The Taliban capture of the major northern city of Kunduz on Monday appears has been downplayed by officials, leading to a massive counteroffensive meant to retake it. In the nearby city of Pul-e Kumri, the provincial capital of neighboring Baghlan, there’s a lot of pessimism.
Reports coming out of Baghlan say that the richer residents and those connected with prominent government figures are already abandoning Pul-e Kumri, in anticipation that it is going to be the next target for an ongoing Taliban offensive.
The Taliban has some territory in the northern part of Baghlan already, and locals believe the Taliban are closer to the city than officials want to admit, with one saying that “if any Taliban come out and should ‘Allahu Akbar,’ the city will fall.” 10% of the city is believed to have left today alone.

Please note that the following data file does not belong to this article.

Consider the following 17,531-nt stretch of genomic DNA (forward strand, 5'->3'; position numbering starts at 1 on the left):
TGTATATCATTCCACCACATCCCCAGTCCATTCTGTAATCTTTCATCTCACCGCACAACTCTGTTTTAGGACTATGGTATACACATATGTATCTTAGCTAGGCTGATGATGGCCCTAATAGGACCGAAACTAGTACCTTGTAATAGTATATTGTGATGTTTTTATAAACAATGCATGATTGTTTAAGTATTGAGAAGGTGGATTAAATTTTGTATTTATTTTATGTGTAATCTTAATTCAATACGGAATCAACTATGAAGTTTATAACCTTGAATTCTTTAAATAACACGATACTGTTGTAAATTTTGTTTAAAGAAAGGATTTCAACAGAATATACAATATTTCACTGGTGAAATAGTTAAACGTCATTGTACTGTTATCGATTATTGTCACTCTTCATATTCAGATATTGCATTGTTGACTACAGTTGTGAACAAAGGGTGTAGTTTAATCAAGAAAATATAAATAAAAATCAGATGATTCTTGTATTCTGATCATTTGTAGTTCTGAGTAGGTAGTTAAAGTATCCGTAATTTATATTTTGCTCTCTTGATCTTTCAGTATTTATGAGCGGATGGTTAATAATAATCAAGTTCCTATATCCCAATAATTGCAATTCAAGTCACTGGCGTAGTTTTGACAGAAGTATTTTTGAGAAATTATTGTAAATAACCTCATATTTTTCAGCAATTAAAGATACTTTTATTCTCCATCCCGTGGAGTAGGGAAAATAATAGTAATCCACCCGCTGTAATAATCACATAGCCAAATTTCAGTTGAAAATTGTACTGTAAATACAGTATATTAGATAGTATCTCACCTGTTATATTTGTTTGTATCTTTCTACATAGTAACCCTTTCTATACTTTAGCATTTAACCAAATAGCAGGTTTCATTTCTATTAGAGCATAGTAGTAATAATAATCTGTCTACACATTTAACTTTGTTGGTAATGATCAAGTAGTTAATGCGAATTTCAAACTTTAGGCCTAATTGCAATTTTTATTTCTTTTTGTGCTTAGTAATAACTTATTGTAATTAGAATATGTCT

The US-funded paramilitary faction the Afghan Local Police (ALP) also seems to view the area as a lost cause, with reports that two ALP units near Pul-e Kumri have surrendered their weapons and joined the Taliban. That, combined with reports that Afghan military commanders have withdrawn from the area, is leading many to conclude the city is an easy target for the Taliban.